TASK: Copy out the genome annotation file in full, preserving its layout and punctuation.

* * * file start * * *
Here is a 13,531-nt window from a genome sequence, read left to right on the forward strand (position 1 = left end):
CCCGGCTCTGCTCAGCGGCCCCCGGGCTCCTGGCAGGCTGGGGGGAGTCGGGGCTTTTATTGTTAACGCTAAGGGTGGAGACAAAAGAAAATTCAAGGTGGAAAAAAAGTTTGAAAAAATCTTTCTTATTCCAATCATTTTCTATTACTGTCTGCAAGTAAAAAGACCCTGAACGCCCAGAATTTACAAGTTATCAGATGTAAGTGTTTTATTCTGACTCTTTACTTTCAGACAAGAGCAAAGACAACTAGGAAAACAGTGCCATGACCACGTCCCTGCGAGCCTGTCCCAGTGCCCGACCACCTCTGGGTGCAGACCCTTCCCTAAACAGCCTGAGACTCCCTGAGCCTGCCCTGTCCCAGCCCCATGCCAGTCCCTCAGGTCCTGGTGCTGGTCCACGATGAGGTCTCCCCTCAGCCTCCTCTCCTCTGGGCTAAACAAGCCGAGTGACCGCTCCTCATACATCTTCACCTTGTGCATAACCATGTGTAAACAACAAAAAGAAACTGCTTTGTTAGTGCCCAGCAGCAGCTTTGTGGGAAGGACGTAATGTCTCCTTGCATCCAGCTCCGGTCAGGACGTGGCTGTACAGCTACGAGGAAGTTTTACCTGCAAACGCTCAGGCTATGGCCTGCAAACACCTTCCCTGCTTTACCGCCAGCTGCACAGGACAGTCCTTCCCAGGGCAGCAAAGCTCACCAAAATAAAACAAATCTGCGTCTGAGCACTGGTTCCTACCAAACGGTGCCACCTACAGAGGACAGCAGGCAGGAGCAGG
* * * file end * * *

Here is a 13,531-nt window from a genome sequence, read left to right on the forward strand (position 1 = left end):
CCCGGCTCTGCTCAGCGGCCCCCGGGCTCCTGGCAGGCTGGGGGGAGTCGGGGCTTTTATTGTTAACGCTAAGGGTGGAGACAAAAGAAAATTCAAGGTGGAAAAAAAGTTTGAAAAAATCTTTCTTATTCCAATCATTTTCTATTACTGTCTGCAAGTAAAAAGACCCTGAACGCCCAGAATTTACAAGTTATCAGATGTAAGTGTTTTATTCTGACTCTTTACTTTCAGACAAGAGCAAAGACAACTAGGAAAACAGTGCCATGACCACGTCCCTGCGAGCCTGTCCCAGTGCCCGACCACCTCTGGGTGCAGACCCTTCCCTAAACAGCCTGAGACTCCCTGAGCCTGCCCTGTCCCAGCCCCATGCCAGTCCCTCAGGTCCTGGTGCTGGTCCACGATGAGGTCTCCCCTCAGCCTCCTCTCCTCTGGGCTAAACAAGCCGAGTGACCGCTCCTCATACATCTTCACCTTGTGCATAACCATGTGTAAACAACAAAAAGAAACTGCTTTGTTAGTGCCCAGCAGCAGCTTTGTGGGAAGGACGTAATGTCTCCTTGCATCCAGCTCCGGTCAGGACGTGGCTGTACAGCTACGAGGAAGTTTTACCTGCAAACGCTCAGGCTATGGCCTGCAAACACCTTCCCTGCTTTACCGCCAGCTGCACAGGACAGTCCTTCCCAGGGCAGCAAAGCTCACCAAAATAAAACAAATCTGCGTCTGAGCACTGGTTCCTACCAAACGGTGCCACCTACAGAGGACAGCAGGCAGGAGCAGG